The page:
Concerned by these developments, Gavish and four other Israeli entrepreneurs – Natan Leibzon, Anat Greemland, Talia Savchenko and Alon Rapaport – set up the first Spark Hackathon last year in an effort to harness the power of technology to promote Holocaust education as well as to help solve some of the difficulties facing Holocaust survivors.
The hackathon gathered 120 participants, resulting in 23 projects created during the event. The winning initiative, called Momento, won for its use of virtual reality and augmented reality to create a visual experience of Jewish sites before and during the Holocaust, offering an authentic reconstruction of buildings, streets, ghettos, concentration camps, and extermination. Second place went to “Hilf” (meaning help in Yiddish), a mobile app that creates an online community to help Holocaust survivors, the elderly and the disabled. The team that developed this app is currently conducting a pilot with emergency medical service United Hatzalah, Gavish said.
Gavish predicts that while this year’s event will have more or less the same number of participants, more people wanted to get involved after the success of last year’s hackathon.
“When we started spreading the word, a lot of people approached us…saying, ‘Hey, what are you guys doing? You’re going to do it again this year, so how can we help?” he says.
A panel of judges, including Microsoft Israel CMO and COO Shira Fayans Birenbaum, and Noam Canetti of the EY group, will choose the winning team this year. The first place prize includes NIS 10,000 ($2,802) as well as two months free access to the Microsoft Azure cloud platform. Second place will receive NIS 5,000(about $1400) and third place will win NIS 2,500 NIS ($700). Tech For Good will also provide consultations to all winning teams.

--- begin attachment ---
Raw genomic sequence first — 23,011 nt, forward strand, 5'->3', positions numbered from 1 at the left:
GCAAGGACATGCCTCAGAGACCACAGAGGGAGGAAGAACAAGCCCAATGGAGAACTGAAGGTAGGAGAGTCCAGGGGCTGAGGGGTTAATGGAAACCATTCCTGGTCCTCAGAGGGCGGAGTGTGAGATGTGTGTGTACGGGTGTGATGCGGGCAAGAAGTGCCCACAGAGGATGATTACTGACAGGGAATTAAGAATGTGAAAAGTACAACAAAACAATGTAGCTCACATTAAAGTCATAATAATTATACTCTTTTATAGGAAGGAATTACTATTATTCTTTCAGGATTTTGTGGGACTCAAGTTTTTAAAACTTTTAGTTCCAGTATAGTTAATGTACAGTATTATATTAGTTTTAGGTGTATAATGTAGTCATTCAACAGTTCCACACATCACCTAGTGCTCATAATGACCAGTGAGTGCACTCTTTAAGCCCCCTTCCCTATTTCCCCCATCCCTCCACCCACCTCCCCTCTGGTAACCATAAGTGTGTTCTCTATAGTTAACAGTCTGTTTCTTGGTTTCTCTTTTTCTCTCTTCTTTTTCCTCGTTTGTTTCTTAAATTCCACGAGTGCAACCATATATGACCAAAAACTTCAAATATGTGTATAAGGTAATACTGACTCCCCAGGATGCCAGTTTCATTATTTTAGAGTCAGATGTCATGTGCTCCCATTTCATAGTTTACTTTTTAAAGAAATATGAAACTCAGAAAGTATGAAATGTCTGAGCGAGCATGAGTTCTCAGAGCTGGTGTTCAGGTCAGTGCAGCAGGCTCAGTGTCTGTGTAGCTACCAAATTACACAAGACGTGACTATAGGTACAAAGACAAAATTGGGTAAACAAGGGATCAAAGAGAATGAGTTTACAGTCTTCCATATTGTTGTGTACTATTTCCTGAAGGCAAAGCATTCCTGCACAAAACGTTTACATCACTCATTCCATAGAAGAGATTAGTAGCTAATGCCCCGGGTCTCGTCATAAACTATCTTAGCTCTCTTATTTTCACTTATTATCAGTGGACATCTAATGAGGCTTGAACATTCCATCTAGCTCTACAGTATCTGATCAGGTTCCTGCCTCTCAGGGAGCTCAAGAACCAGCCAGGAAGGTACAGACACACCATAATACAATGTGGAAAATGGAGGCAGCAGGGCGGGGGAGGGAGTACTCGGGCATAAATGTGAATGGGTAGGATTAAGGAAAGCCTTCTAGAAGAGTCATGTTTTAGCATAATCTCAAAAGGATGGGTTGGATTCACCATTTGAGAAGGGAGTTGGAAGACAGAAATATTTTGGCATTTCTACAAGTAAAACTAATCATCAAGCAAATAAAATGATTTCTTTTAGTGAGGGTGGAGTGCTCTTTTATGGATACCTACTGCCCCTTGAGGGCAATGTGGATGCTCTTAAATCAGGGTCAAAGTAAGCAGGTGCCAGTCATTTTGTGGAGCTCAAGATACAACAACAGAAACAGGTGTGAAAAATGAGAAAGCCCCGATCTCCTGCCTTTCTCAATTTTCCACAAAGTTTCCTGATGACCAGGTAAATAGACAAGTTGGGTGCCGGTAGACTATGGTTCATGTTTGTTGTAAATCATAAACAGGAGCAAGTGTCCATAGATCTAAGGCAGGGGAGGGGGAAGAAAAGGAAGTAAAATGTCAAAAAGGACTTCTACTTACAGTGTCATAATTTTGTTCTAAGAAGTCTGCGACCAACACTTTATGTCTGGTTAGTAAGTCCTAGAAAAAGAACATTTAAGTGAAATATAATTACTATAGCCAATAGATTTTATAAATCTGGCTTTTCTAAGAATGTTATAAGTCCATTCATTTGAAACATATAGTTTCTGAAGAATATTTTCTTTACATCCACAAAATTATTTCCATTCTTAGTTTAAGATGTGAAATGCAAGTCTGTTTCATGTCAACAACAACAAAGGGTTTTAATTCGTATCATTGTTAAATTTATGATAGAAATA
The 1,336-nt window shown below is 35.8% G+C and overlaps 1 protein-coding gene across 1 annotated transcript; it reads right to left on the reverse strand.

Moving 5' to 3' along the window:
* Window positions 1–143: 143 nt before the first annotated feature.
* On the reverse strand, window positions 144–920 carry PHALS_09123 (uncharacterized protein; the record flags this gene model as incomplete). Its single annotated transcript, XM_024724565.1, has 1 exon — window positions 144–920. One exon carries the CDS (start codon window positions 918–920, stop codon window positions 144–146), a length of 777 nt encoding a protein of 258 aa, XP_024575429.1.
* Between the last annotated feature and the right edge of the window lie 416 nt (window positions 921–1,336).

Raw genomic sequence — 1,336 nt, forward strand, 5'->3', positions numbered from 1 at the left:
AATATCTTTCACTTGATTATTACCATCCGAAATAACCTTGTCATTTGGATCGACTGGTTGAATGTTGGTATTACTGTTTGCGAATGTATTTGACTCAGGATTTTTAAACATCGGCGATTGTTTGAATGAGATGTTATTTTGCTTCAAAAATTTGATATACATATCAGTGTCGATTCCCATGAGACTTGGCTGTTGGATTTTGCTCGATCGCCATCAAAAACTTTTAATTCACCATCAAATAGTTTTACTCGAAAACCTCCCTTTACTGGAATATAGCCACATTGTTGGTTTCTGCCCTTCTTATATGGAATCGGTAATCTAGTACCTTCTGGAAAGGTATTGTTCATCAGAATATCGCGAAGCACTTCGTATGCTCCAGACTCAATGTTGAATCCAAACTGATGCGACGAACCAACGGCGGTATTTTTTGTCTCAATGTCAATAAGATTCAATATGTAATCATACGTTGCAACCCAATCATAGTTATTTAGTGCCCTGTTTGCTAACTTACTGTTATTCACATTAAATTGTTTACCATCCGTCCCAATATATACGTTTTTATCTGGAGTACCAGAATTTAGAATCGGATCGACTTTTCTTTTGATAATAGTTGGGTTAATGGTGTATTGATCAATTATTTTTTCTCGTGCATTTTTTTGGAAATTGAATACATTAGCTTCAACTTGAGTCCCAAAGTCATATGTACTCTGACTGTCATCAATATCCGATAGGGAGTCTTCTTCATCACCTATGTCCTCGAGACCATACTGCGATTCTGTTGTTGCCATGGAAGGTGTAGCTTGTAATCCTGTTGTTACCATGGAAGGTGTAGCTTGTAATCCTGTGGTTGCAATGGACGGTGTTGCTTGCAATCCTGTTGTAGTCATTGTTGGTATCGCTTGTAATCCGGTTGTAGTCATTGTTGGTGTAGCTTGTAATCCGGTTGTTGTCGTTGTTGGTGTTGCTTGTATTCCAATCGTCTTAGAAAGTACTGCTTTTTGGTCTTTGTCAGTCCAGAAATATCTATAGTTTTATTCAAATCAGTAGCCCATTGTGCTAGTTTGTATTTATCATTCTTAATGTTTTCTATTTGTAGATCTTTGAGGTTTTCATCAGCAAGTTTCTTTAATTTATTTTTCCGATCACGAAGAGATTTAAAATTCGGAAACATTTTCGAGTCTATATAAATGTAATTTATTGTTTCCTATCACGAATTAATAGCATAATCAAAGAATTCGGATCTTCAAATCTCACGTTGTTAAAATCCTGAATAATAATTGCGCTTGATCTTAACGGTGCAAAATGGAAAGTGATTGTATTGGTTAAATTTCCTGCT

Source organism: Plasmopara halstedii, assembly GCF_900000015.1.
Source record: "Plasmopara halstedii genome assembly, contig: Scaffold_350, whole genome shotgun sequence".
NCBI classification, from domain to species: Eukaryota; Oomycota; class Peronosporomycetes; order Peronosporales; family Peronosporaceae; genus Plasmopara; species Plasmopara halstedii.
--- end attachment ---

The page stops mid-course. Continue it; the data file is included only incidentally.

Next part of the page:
Partnering with the IDF
Gavish says the main difference between the two events is that one-third of the participants this year will be soldiers in the IDF. Gavish estimates roughly 35 of the 120 participants will be from the Israeli army.
Gavish says hackathon will host developers from the IDF for two main reasons.
“The first is that they can reach out to coders and developers in the army. There are very good developers there,” he says. The second is that TLV Starters hopes army participants will take some of the apps and tech projects that succeed in the hackathon to use in army programs that educate about the Holocaust.
“If some of the projects could actually get kickstarted within this event, then the IDF can take one of them and use it on a daily basis,” he says, “We hope that some of the projects will actually succeed and be a part of the Israel Defense Forces’ routine in educating soldiers.”
One of the army’s most important Holocaust education programs is the Friend of the IDF Witnesses in Uniform program where 50 officers from different combat units are brought to Poland to bear witness to the atrocities of the Holocaust, also learning about Israeli history and how the state gained its independence.
Igniting the spark worldwide
Gavish says TLV Starters is also partnering with a Jewish student organization in Vienna, Austria and a representative from that organization will be joining the hackathon. There are also plans to create a Spark Hackathon in Vienna in November and another in Munich, Germany later this year.
“We spoke with quite a lot of people from other locations around the world. We know that what they see over there is quite different from what we see in Israel. They live in a different environment and their educational system is very different. This is why I believe that an event like this – efforts like these – are quite crucial for the next generation of Jewish and non-Jewish people outside of Israel,” Gavish explains.